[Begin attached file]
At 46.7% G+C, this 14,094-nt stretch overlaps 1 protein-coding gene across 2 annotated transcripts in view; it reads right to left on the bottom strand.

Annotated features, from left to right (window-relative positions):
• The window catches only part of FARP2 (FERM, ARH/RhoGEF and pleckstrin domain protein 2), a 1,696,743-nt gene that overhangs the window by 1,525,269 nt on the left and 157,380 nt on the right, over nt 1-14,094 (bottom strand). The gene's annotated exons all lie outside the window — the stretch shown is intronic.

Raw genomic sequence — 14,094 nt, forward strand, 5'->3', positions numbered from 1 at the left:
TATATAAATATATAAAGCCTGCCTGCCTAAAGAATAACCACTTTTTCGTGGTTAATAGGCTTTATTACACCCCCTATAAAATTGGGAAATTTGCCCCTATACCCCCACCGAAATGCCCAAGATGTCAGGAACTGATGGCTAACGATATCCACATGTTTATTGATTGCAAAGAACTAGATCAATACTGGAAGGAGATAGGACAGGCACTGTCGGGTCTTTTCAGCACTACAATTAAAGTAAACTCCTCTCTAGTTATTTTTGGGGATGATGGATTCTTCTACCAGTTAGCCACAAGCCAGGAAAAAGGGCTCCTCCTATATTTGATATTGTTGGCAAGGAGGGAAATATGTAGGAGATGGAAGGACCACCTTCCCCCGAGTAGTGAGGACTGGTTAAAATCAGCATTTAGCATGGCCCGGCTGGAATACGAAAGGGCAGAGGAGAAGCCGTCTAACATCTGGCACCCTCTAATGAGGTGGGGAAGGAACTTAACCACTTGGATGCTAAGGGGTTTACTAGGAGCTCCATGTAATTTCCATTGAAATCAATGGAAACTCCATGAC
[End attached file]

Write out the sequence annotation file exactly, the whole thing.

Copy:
At 46.7% G+C, this 14,094-nt stretch overlaps 1 protein-coding gene across 2 annotated transcripts in view; it reads right to left on the bottom strand.

Annotated features, from left to right (window-relative positions):
• The window catches only part of FARP2 (FERM, ARH/RhoGEF and pleckstrin domain protein 2), a 1,696,743-nt gene that overhangs the window by 1,525,269 nt on the left and 157,380 nt on the right, over nt 1-14,094 (bottom strand). The gene's annotated exons all lie outside the window — the stretch shown is intronic.

Raw genomic sequence — 14,094 nt, forward strand, 5'->3', positions numbered from 1 at the left:
TATATAAATATATAAAGCCTGCCTGCCTAAAGAATAACCACTTTTTCGTGGTTAATAGGCTTTATTACACCCCCTATAAAATTGGGAAATTTGCCCCTATACCCCCACCGAAATGCCCAAGATGTCAGGAACTGATGGCTAACGATATCCACATGTTTATTGATTGCAAAGAACTAGATCAATACTGGAAGGAGATAGGACAGGCACTGTCGGGTCTTTTCAGCACTACAATTAAAGTAAACTCCTCTCTAGTTATTTTTGGGGATGATGGATTCTTCTACCAGTTAGCCACAAGCCAGGAAAAAGGGCTCCTCCTATATTTGATATTGTTGGCAAGGAGGGAAATATGTAGGAGATGGAAGGACCACCTTCCCCCGAGTAGTGAGGACTGGTTAAAATCAGCATTTAGCATGGCCCGGCTGGAATACGAAAGGGCAGAGGAGAAGCCGTCTAACATCTGGCACCCTCTAATGAGGTGGGGAAGGAACTTAACCACTTGGATGCTAAGGGGTTTACTAGGAGCTCCATGTAATTTCCATTGAAATCAATGGAAACTCCATGAC